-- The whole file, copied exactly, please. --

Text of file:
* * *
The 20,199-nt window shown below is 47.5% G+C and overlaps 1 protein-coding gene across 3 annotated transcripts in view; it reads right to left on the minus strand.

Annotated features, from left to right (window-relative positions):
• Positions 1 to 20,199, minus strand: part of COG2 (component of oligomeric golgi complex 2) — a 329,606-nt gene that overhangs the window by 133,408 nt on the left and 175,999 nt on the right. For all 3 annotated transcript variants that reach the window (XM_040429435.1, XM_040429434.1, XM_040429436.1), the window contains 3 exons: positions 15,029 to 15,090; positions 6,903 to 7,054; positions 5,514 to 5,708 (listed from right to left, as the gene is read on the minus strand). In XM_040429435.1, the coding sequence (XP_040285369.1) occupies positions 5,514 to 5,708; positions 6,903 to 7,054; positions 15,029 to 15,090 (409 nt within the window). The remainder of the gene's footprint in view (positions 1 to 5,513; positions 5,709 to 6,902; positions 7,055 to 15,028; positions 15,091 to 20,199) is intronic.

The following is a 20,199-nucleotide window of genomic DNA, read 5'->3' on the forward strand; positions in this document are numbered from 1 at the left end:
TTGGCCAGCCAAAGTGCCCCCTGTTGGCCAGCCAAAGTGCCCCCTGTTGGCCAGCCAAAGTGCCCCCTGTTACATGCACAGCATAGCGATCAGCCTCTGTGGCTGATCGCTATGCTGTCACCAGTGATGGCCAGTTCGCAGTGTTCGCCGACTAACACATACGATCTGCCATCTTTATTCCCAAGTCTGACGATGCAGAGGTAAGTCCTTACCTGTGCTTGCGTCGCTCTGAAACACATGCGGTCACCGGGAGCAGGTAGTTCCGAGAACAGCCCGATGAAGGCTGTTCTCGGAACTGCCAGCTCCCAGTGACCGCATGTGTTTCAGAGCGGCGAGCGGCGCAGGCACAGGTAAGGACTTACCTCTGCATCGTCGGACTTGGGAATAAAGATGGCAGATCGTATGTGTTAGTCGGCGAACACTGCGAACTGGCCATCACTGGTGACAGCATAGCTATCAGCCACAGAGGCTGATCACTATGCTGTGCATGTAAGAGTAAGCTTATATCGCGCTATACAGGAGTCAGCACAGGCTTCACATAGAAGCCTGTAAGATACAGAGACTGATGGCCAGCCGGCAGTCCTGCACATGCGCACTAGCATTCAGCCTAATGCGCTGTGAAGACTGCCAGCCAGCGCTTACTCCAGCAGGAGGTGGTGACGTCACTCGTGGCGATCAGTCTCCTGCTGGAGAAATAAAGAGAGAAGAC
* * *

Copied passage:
The 20,199-nt window shown below is 47.5% G+C and overlaps 1 protein-coding gene across 3 annotated transcripts in view; it reads right to left on the minus strand.

Annotated features, from left to right (window-relative positions):
• Positions 1 to 20,199, minus strand: part of COG2 (component of oligomeric golgi complex 2) — a 329,606-nt gene that overhangs the window by 133,408 nt on the left and 175,999 nt on the right. For all 3 annotated transcript variants that reach the window (XM_040429435.1, XM_040429434.1, XM_040429436.1), the window contains 3 exons: positions 15,029 to 15,090; positions 6,903 to 7,054; positions 5,514 to 5,708 (listed from right to left, as the gene is read on the minus strand). In XM_040429435.1, the coding sequence (XP_040285369.1) occupies positions 5,514 to 5,708; positions 6,903 to 7,054; positions 15,029 to 15,090 (409 nt within the window). The remainder of the gene's footprint in view (positions 1 to 5,513; positions 5,709 to 6,902; positions 7,055 to 15,028; positions 15,091 to 20,199) is intronic.

The following is a 20,199-nucleotide window of genomic DNA, read 5'->3' on the forward strand; positions in this document are numbered from 1 at the left end:
TTGGCCAGCCAAAGTGCCCCCTGTTGGCCAGCCAAAGTGCCCCCTGTTGGCCAGCCAAAGTGCCCCCTGTTACATGCACAGCATAGCGATCAGCCTCTGTGGCTGATCGCTATGCTGTCACCAGTGATGGCCAGTTCGCAGTGTTCGCCGACTAACACATACGATCTGCCATCTTTATTCCCAAGTCTGACGATGCAGAGGTAAGTCCTTACCTGTGCTTGCGTCGCTCTGAAACACATGCGGTCACCGGGAGCAGGTAGTTCCGAGAACAGCCCGATGAAGGCTGTTCTCGGAACTGCCAGCTCCCAGTGACCGCATGTGTTTCAGAGCGGCGAGCGGCGCAGGCACAGGTAAGGACTTACCTCTGCATCGTCGGACTTGGGAATAAAGATGGCAGATCGTATGTGTTAGTCGGCGAACACTGCGAACTGGCCATCACTGGTGACAGCATAGCTATCAGCCACAGAGGCTGATCACTATGCTGTGCATGTAAGAGTAAGCTTATATCGCGCTATACAGGAGTCAGCACAGGCTTCACATAGAAGCCTGTAAGATACAGAGACTGATGGCCAGCCGGCAGTCCTGCACATGCGCACTAGCATTCAGCCTAATGCGCTGTGAAGACTGCCAGCCAGCGCTTACTCCAGCAGGAGGTGGTGACGTCACTCGTGGCGATCAGTCTCCTGCTGGAGAAATAAAGAGAGAAGAC